Studying sports medicine at Muskingum University was one of the options New Matamoras resident Kasey Wittekind considered for continuing her education after high school.
Ultimately, the 2012 Frontier High School graduate opted to enroll in the adult cosmetology program at the Washington County Career Center. After completing 1,800 hours of training, she'll earn a certificate and be able to take the Ohio State Board of Cosmetology exam.
"I've always wanted to do hair, and it's a lot closer," Wittekind, 18, said of attending the career center.
EVAN BEVINS The Marietta Times
Washington County Career Center adult cosmetology student Kassey Wittekind, right, teases the hair of fellow student Amber Guinn in the school’s cosmetology lab Wednesday.
As the Ohio General Assembly and Department of Education prepare to revamp the way the state's schools are assessed and graded, area officials want the same weight given to the performance of students like Wittekind no matter which path they choose.
"I just think it depends on the person. Some people are meant for school and some aren't," Wittekind said.
The Ohio Senate on Wednesday approved House Bill 555, which would establish an A-through-F grading system for districts and individual schools. It would replace the current scale, with ratings of excellent, effective, continuous improvement, academic watch and academic emergency.
House Bill 555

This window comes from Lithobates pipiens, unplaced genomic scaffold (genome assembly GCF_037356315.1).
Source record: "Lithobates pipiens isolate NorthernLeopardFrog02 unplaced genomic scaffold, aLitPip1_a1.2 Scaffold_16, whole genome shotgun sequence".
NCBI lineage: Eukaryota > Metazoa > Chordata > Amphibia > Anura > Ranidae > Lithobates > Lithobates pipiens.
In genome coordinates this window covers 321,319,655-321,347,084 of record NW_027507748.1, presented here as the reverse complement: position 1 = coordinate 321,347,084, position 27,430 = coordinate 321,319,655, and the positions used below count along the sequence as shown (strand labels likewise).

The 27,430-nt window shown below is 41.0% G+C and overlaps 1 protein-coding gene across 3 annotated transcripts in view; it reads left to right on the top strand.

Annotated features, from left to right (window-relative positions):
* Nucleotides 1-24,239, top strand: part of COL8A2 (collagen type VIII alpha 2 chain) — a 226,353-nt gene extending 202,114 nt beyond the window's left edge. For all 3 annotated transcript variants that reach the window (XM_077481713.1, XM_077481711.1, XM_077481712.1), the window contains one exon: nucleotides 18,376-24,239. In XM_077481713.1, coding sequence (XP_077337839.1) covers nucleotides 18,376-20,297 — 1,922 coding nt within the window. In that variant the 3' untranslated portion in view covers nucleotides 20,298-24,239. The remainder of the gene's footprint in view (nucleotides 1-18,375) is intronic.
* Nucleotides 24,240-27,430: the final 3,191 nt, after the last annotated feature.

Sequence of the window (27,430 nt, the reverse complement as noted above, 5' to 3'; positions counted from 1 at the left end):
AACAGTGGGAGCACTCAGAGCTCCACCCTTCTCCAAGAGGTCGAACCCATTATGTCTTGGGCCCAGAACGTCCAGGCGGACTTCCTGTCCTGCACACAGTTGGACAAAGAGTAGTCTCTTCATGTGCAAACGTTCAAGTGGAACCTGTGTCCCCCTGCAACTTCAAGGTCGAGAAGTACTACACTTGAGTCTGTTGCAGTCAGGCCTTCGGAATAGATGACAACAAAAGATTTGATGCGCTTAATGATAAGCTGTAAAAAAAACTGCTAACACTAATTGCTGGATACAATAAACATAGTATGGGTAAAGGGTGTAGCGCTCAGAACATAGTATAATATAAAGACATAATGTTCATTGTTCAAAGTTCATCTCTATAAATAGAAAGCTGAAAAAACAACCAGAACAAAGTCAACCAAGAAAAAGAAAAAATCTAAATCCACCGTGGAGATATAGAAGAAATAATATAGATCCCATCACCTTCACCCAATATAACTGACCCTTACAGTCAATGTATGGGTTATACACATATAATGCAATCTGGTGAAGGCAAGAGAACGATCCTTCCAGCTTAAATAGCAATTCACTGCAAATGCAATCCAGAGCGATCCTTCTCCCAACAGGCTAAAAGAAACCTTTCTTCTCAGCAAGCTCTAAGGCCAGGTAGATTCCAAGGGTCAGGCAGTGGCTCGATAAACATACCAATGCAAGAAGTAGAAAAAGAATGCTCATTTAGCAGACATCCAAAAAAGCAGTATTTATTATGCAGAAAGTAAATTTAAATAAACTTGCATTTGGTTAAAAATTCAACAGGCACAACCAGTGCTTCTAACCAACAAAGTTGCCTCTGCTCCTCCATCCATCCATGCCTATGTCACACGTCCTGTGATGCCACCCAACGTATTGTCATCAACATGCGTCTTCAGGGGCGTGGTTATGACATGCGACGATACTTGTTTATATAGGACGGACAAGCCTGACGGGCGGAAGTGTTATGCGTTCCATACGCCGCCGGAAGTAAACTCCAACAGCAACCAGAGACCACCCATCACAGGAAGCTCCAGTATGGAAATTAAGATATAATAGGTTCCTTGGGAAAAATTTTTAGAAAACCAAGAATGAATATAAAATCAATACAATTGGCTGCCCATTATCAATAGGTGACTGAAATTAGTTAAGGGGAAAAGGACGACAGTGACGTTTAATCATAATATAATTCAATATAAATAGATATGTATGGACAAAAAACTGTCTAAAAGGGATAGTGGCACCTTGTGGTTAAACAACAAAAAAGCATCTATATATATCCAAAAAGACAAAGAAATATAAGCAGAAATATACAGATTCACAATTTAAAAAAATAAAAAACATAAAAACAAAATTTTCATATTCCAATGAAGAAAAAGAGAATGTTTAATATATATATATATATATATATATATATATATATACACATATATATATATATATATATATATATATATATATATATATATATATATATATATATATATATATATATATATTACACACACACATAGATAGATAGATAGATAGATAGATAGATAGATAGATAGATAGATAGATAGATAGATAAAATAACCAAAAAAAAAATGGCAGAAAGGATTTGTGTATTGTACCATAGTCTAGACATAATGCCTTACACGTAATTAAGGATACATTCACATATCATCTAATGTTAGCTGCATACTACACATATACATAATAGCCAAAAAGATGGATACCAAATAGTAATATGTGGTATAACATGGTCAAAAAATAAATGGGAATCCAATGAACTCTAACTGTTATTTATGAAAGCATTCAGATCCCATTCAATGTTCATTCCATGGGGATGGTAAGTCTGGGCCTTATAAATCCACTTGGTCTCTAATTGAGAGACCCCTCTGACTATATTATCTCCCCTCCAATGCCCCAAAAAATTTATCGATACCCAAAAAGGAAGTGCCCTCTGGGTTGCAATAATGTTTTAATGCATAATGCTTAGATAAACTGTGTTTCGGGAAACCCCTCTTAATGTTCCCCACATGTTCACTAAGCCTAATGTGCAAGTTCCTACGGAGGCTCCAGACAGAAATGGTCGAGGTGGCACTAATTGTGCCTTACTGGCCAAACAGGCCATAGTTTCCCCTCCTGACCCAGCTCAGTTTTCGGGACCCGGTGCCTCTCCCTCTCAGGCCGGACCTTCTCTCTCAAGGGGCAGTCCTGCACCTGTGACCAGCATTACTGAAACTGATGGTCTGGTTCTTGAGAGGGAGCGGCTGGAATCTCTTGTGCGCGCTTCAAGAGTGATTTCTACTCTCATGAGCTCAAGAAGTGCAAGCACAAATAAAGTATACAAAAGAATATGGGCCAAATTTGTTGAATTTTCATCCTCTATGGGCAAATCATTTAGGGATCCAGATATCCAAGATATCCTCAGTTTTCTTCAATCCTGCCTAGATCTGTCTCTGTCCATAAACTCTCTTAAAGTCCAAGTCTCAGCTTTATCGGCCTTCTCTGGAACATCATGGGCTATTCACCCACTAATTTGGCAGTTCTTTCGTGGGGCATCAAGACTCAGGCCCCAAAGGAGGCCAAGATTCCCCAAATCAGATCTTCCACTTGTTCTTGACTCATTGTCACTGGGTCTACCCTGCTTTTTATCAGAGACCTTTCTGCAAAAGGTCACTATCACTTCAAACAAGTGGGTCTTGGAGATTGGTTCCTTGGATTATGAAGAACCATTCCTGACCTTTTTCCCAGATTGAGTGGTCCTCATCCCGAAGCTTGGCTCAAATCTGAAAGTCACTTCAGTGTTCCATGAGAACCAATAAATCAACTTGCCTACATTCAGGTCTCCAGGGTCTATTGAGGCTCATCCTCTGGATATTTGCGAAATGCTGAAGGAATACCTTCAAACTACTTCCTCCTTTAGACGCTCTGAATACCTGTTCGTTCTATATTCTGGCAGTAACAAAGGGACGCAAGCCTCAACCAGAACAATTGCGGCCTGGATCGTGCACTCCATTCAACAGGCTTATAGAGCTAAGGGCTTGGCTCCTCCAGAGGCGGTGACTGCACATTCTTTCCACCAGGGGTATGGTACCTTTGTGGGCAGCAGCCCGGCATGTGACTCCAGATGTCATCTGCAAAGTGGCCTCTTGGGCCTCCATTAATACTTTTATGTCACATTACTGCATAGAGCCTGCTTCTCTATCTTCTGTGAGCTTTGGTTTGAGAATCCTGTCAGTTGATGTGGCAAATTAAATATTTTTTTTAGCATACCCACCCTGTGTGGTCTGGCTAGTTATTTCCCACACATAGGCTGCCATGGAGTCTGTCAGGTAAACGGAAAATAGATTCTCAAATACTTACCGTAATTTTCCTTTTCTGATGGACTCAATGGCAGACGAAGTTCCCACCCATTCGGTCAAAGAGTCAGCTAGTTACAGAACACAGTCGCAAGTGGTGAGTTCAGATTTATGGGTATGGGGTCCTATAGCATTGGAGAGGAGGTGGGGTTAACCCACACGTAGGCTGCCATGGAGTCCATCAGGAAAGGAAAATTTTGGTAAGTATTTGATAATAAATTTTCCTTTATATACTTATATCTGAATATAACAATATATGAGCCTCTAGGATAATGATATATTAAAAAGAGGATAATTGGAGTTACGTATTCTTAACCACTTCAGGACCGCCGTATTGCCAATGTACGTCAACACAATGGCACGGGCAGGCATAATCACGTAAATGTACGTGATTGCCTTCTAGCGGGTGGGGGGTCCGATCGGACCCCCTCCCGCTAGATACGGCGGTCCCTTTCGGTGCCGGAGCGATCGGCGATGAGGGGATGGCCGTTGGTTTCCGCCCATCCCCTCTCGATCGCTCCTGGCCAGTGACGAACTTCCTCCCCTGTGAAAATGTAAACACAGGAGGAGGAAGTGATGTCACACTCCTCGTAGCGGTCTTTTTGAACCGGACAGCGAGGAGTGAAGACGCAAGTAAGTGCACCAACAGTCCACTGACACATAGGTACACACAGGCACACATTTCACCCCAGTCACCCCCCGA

The Ohio Senate approved an amended version Wednesday by a vote of 27-6.
The bill will now go back to the House, where it originally passed 59-27, to consider the Senate's changes.
It will establish a new letter grading system for school districts and individual schools.
The criteria include gap closing, achievement, progress, graduation, kindergarten-through-third-grade literacy and prepared for success, which focuses on career and college readiness.
Source: Ohio Legislative Service Commission.
But the labels aren't the only thing that will be different. The bill also revamps the way the grades are determined, establishing six components that determine a district or school's overall grade.
College or career?
One of those components is "prepared for success," which takes into account a student's readiness to enter college or the workplace. Colleen Grady, education policy adviser to Ohio House Speaker William Batchelder, said the goal is for the report card to show no preference as far as a student's post-secondary activities since the skills needed to attend college or enter the workforce are the same.